Photographer: Michael Nagle/Bloomberg
Jared Bernstein, a former chief economist to Vice President Joe Biden, is a senior fellow at the Center on Budget and Policy Priorities and author of 'The Reconnection Agenda: Reuniting Growth and Prosperity'.

For all his anti-establishment posturing, Donald Trump’s tax plans are standard Republican fare: big tax cuts that favor the wealthy by lowering top marginal rates (on individual, corporate, and pass-through income) and eliminating the estate tax.

While it hardly seems newsworthy to point out that a Republican presidential candidate introduced yet another supply-side, trickle-down tax plan, in this unique election-cycle, it raises a few questions. First, why are we still arguing about the viability of this failed approach to tax policy, and second, why is Trump, a candidate who’s trying to appeal to working-class voters hurt by a “rigged” system and surely not helped by eliminating the estate tax, going there, too? (Note: the estate tax hits 0.2 percent of estates; for couples, estates worth less than $11 million are exempt; the average beneficiary from this cut gets $3 million.) Finally, is there an alternative conservative vision on taxes that’s less untethered from reality?

If facts could kill the trickle-down myth, I’d be giving its eulogy at its gravesite. Instead, part of what’s going on here is that these candidates are doing the bidding of their wealthy donors, if not themselves. Trump’s new version of his plan hasn’t been fully evaluated yet, but 35 percent of the benefits of his first plan went to the richest 1 percent, and one analysis suggests that his proposal to repeal the estate tax would save his family billions.

But the real target of these plans is the size of government itself. Since large tax cuts don’t come close to paying for themselves and Republicans won’t countenance any tax increases, the only way to truly offset the cuts is to reduce spending (or to dramatically increase the budget deficit, something Republicans typically say they oppose).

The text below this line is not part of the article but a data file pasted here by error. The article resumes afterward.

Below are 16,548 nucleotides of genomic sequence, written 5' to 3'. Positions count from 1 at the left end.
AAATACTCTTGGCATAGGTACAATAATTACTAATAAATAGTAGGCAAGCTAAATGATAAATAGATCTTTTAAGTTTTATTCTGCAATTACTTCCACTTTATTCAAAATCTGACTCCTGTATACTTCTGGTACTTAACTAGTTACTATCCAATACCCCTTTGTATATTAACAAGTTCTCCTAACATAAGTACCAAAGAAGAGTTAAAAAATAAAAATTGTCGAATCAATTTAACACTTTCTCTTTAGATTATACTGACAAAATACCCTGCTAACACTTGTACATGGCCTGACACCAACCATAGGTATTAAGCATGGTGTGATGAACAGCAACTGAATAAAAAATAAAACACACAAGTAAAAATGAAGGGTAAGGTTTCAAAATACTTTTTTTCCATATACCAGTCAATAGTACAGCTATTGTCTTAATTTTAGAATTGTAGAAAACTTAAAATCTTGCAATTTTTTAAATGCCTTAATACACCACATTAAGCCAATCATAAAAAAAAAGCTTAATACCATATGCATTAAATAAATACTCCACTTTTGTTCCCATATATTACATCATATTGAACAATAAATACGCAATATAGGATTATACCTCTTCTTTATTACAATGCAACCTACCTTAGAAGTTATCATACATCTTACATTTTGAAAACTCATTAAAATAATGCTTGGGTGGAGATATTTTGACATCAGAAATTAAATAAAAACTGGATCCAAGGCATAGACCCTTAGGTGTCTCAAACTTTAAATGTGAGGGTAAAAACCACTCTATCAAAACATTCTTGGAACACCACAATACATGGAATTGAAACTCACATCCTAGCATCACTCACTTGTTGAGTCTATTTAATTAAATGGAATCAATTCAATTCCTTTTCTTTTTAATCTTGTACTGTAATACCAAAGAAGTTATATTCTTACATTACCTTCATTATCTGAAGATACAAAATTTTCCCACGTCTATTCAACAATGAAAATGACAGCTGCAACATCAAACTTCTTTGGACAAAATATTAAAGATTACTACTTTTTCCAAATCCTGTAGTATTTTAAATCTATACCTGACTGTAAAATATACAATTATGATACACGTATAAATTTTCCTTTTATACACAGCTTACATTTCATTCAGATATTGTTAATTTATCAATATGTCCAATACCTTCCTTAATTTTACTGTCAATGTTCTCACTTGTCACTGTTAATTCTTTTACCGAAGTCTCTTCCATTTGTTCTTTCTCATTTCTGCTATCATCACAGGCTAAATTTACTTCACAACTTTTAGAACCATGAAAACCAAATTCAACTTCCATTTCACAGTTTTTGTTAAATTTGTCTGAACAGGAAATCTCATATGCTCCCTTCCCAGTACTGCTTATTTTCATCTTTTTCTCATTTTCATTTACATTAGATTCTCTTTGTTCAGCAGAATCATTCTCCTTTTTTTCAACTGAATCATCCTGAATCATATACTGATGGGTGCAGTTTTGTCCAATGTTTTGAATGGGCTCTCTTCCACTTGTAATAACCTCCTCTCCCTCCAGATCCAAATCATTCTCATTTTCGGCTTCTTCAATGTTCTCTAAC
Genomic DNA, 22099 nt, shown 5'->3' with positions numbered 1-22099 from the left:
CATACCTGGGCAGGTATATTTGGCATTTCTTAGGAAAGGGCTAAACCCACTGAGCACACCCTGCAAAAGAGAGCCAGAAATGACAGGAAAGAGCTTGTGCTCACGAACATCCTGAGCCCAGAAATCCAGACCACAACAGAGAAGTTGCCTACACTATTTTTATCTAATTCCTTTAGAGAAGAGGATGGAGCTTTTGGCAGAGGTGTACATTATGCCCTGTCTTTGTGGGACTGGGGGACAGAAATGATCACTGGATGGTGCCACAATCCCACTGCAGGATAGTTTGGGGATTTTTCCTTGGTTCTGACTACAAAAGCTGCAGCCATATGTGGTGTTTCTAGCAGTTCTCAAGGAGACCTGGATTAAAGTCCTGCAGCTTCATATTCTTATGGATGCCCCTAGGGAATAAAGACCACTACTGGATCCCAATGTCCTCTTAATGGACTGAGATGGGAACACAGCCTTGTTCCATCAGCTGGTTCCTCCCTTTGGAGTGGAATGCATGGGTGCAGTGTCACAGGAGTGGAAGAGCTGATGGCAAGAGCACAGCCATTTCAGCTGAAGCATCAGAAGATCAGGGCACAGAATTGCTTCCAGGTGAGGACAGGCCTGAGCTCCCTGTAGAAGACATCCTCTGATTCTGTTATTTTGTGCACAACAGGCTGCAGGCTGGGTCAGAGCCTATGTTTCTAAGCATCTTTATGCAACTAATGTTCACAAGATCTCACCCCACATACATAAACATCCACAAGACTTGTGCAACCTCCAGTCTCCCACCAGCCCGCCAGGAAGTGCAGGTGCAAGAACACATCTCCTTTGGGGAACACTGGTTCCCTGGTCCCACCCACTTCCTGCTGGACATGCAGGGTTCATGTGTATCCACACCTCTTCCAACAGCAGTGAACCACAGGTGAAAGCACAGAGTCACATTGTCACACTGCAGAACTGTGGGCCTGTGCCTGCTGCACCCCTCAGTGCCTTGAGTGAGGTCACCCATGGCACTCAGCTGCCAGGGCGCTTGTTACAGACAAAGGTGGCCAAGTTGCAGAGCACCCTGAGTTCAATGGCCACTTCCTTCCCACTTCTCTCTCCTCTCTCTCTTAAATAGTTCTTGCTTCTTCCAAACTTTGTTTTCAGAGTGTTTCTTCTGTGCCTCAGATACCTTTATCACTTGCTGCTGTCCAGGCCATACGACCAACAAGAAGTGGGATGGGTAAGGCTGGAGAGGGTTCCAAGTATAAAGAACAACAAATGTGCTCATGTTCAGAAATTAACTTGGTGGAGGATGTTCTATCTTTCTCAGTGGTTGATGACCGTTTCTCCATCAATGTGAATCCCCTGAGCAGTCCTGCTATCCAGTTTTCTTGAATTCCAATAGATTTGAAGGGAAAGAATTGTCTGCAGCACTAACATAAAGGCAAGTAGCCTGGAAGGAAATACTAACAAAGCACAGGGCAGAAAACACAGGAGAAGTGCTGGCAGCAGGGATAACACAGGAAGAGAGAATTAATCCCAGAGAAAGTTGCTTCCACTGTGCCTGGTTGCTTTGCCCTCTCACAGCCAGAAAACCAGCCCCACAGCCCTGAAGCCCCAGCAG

Consider the distributional outcomes from this scenario: the tax cuts benefit the wealthy while the spending cuts invariably whack the poor. Paul Ryan’s trickle-down tax plans, for example, have consistently offset part of their costs — most recently, 60 percent — by cutting spending on Medicaid, food stamps, education and housing programs.

What’s so misguided about all of this is that, based on just demographics alone — not to mention climate change, geopolitics, and inequality — meeting our future challenges will demand more, not less, tax revenue.

But today’s conservatives won’t go there. Their view was efficiently summarized by columnist Robert Novak years ago: “God put the Republican Party on earth to cut taxes. If they don’t do that, they have no useful function.” And if there’s a theory, like supply-side growth effects, that gives these tax cuts a patina of academic credibility, they’ll tightly embrace it. Regardless of the evidence, they’ll build it into their models, as did the conservative Tax Foundation in a recent analysis that found growth effects to offset 92 percent of $2.4 trillion in lost revenue from the latest House GOP tax plan.

Importantly, some conservative thinkers are urging their party to get outside this old box. James Pethokoukis agrees with the needed revenues point, noting that it will be “exceedingly difficult for the U.S. to maintain the average post–World War II tax burden given the aging of American society.” A recent Times piece featured ideas by “reformocon” policy types rejecting tax cuts on the wealthy in favor of tax credits to boost the incomes of low- and middle-class working families. Oren Cass, a former Mitt Romney adviser, went so far as to predict that future conservatives would be more open “to raising taxes when justified.”

Unfortunately, these “reformers” have been at this for years and have gotten nowhere. They pack intellectual heft, but the coin of this realm is actual coin.

One also might suspect that the trickle-down-touting establishment wing of the party would recognize that the voters they need to attract aren’t moved by estate and corporate tax cuts. President Reagan may have made the supply-side sale, but it didn’t work for Mitt Romney, and recently, in what I consider a promising development, a bunch of state elected officials in Kansas lost their jobs for supporting supply-side tax cuts that are starving their budget and stressing government services, most notably education. There’s a lot of money at the top of the wealth scale, but not a ton of votes. But such electoral math hasn’t broken through the supply-side tax orthodoxy.

I thus conclude that as long as big money remains in politics and de-Nile isn’t just a river, the GOP, including alleged renegades like Trump, will continue to insist that evidence be damned: tax cuts pay for themselves, the rich will create jobs for the rest of us if we just let them pass on their estates tax free, and multinational corporations will come back home if we just halve their tax rates.

I wish I had a happy ending to this story. I wish I could stop wasting time arguing against the junk economics that claims trickle-down works. But this dark fantasy goes deep, and it’s blocking needed changes in tax policy, fomenting gridlock, and promoting fact-free policy analysis in a crucial area of political economy.